For more than five years, same-sex couples have had the right to marry in the Commonwealth of Massachusetts.
And as part of that legislation, the Commonwealth declared that these marriages be treated exactly like heterosexual marriages.
Unfortunately, a large number of these marriages are ending the same way as well – in divorce.
The Commonwealth did the right thing though – they gave same-sex couples the same rights as heterosexual couples for divorce proceedings.
But two very important things impact the 11,000 or so same-sex marriages that have occurred in Massachusetts since 2004.
- The Federal Government doesn’t recognize the same-sex marriages
- For those who just visited Massachusetts to get married, it’s almost impossible to get divorced in your home state. The only way to get a same-sex divorce is if your home state also recognizes same-sex marriages.
The Federal Government utilizes the Defense of Marriage Act (DOMA) which states that marriage is a union between a man and a woman.
So for same-sex couples, the IRS implications are severe. For instance, heterosexual couples can utilize a tax deduction for alimony payments – same-sex couples cannot.
And as far as retirement and pension plans go, heterosexual couples can easily split-up these plans with no penalties, while same-sex couples have to cash them out as a result of a divorce, and are taxed at a ridiculously high rate.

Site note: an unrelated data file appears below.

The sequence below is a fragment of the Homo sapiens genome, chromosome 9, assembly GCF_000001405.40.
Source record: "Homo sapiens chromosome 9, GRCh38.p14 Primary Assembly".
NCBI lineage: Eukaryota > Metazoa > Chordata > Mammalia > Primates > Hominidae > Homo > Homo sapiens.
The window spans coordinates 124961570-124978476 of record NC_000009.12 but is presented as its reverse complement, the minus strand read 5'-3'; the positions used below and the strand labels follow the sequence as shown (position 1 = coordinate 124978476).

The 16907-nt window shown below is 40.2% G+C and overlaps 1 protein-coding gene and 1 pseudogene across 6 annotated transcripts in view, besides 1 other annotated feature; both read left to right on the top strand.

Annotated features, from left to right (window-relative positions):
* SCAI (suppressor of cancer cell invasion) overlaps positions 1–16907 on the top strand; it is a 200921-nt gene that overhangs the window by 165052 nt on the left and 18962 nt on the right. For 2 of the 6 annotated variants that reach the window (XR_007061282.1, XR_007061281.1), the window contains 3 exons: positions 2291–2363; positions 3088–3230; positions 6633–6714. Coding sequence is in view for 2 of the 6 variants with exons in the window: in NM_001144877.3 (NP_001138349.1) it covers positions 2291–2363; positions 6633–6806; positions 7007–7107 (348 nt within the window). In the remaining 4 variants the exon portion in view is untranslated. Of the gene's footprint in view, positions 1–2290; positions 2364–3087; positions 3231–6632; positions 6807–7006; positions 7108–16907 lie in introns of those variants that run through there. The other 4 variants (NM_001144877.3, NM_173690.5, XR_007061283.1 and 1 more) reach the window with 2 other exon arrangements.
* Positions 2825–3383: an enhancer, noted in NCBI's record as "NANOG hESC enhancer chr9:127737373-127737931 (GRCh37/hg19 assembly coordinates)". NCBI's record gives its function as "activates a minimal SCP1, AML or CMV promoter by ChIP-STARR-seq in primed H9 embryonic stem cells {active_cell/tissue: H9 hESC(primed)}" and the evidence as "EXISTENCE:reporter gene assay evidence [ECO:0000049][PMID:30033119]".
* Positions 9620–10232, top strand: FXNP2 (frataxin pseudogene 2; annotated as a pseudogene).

For those that visited Massachusetts to get married, there a number of restrictions that applies to your marriage, including residency restrictions to qualify for divorce.
That’s why I strongly recommend cohabitation agreements and estate planning strategies for my clients because they stipulate what happens to personal property and assets in the event of a split. And because they are a contract, they are treated as such – no matter what state you live in.
If you were married in the commonwealth of Massachusetts as a same-sex couple, and you’re considering a divorce, I urge you to do a bit of pre-planning.
If you do not, your divorce, which is already a difficult situation, will get progressively worse.
If you are a Massachusetts resident or an out-of-state couple that is considering a same-sex divorce and want professional assistance in protecting what you’ve earned over the years, call me at (617) 273-5110 to discuss your particular situation. If you prefer, you can email me by clicking here: .
For more information on issues affecting same-sex couples, see my blog page for more resources.